• Impact of integrating mental health services within existing tuberculosis treatment facilities

      Pasha, Aneeta; orcid: 0000-0002-2699-4301; Siddiqui, Hasha; Ali, Shiza; Brooks, Meredith B; Maqbool, Naveen R; Khan, Aamir J (SAGE Publications, 2021-04-27)
      Introduction: Depression and anxiety among tuberculosis (TB) patients can adversely affect TB treatment adherence and completion. Aim: We studied whether integrating mental health services into existing TB treatment programs would reduce symptoms of depression and anxiety and improve treatment completion among patients with drug-susceptible TB. Methods: Integrated practice units (IPUs) for TB and mental health were established within six existing TB treatment facilities in Karachi, Pakistan. Patients were screened for depression and anxiety and, if symptomatic, offered a mental health intervention consisting of at least four counseling sessions. We measured changes in reported levels of depression and anxiety symptoms from baseline following completion of counseling sessions, and rates of TB treatment completion. Results: Between February 2017 and June 2018, 3500 TB patients were screened for depression and anxiety. 1057 (30.2%) symptomatic patients received a baseline adherence session. 1012 enrolled for a mental health intervention received at least 1 counseling session. 522 (51.5%) reported no symptoms after four to six sessions. Symptomatic patients who completed at least four counseling sessions had higher rates of TB treatment completion than those who did not (92.9% vs 75.1%; p < 0.0001). Conclusion: Mental health interventions integrated within TB programs can help reduce symptoms of depression and anxiety and improve TB treatment completion.
    • Impact of integrating mental health services within existing tuberculosis treatment facilities

      Pasha, Aneeta; orcid: 0000-0002-2699-4301; email: aneeta.pasha@ird.global; Siddiqui, Hasha; Ali, Shiza; Brooks, Meredith B; Maqbool, Naveen R; Khan, Aamir J (SAGE Publications, 2021-04-27)
      Introduction:: Depression and anxiety among tuberculosis (TB) patients can adversely affect TB treatment adherence and completion. Aim:: We studied whether integrating mental health services into existing TB treatment programs would reduce symptoms of depression and anxiety and improve treatment completion among patients with drug-susceptible TB. Methods:: Integrated practice units (IPUs) for TB and mental health were established within six existing TB treatment facilities in Karachi, Pakistan. Patients were screened for depression and anxiety and, if symptomatic, offered a mental health intervention consisting of at least four counseling sessions. We measured changes in reported levels of depression and anxiety symptoms from baseline following completion of counseling sessions, and rates of TB treatment completion. Results:: Between February 2017 and June 2018, 3500 TB patients were screened for depression and anxiety. 1057 (30.2%) symptomatic patients received a baseline adherence session. 1012 enrolled for a mental health intervention received at least 1 counseling session. 522 (51.5%) reported no symptoms after four to six sessions. Symptomatic patients who completed at least four counseling sessions had higher rates of TB treatment completion than those who did not (92.9% vs 75.1%; p < 0.0001). Conclusion:: Mental health interventions integrated within TB programs can help reduce symptoms of depression and anxiety and improve TB treatment completion.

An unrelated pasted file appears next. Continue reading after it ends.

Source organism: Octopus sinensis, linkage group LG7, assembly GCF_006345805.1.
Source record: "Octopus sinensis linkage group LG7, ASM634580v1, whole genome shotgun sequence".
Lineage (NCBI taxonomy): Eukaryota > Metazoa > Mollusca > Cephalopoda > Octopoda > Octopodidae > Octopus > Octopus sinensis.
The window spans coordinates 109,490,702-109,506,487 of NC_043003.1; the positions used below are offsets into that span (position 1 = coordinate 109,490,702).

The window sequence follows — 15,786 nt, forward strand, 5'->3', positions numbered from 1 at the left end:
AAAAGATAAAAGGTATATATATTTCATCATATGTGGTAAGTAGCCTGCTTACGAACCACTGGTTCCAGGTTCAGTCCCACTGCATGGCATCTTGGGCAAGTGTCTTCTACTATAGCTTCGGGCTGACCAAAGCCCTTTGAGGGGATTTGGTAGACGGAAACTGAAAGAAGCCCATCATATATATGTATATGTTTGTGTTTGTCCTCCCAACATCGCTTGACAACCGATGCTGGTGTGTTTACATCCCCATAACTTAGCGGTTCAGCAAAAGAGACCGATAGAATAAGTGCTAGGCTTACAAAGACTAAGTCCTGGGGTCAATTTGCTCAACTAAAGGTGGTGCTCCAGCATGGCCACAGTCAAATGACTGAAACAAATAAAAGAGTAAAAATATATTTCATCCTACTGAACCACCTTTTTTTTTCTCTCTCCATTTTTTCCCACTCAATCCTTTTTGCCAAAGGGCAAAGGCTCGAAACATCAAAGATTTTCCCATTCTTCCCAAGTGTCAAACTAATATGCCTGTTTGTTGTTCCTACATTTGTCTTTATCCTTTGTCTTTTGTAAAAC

• Integrating visual arts into post-diagnostic dementia support groups in Memory Services

      Ponsillo, Nick; orcid: 0000-0003-1030-8028; Boot, Julia; Jones, Katy (SAGE Publications, 2020-09-15)
    • Interviewer Effects in Biosocial Survey Measurements

      Cernat, Alexandru; email: alexandru.cernat@manchester.ac.uk; Sakshaug, Joseph W. (SAGE Publications, 2021-03-11)